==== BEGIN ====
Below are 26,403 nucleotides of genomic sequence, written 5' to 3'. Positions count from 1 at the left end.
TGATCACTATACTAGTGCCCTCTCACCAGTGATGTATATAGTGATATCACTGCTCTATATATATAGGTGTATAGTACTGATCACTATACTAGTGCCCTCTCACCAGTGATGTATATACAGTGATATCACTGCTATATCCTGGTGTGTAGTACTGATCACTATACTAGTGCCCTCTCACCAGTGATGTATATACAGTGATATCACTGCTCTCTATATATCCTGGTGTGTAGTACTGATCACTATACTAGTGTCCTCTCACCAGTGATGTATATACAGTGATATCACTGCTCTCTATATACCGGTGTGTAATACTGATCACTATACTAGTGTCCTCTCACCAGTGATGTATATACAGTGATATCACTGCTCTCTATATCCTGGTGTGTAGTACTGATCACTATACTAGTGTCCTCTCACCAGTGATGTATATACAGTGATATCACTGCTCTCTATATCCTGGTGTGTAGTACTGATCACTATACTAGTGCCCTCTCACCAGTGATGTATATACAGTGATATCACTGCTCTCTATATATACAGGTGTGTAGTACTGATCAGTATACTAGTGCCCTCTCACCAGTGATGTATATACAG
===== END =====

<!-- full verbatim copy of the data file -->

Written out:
Below are 26,403 nucleotides of genomic sequence, written 5' to 3'. Positions count from 1 at the left end.
TGATCACTATACTAGTGCCCTCTCACCAGTGATGTATATAGTGATATCACTGCTCTATATATATAGGTGTATAGTACTGATCACTATACTAGTGCCCTCTCACCAGTGATGTATATACAGTGATATCACTGCTATATCCTGGTGTGTAGTACTGATCACTATACTAGTGCCCTCTCACCAGTGATGTATATACAGTGATATCACTGCTCTCTATATATCCTGGTGTGTAGTACTGATCACTATACTAGTGTCCTCTCACCAGTGATGTATATACAGTGATATCACTGCTCTCTATATACCGGTGTGTAATACTGATCACTATACTAGTGTCCTCTCACCAGTGATGTATATACAGTGATATCACTGCTCTCTATATCCTGGTGTGTAGTACTGATCACTATACTAGTGTCCTCTCACCAGTGATGTATATACAGTGATATCACTGCTCTCTATATCCTGGTGTGTAGTACTGATCACTATACTAGTGCCCTCTCACCAGTGATGTATATACAGTGATATCACTGCTCTCTATATATACAGGTGTGTAGTACTGATCAGTATACTAGTGCCCTCTCACCAGTGATGTATATACAG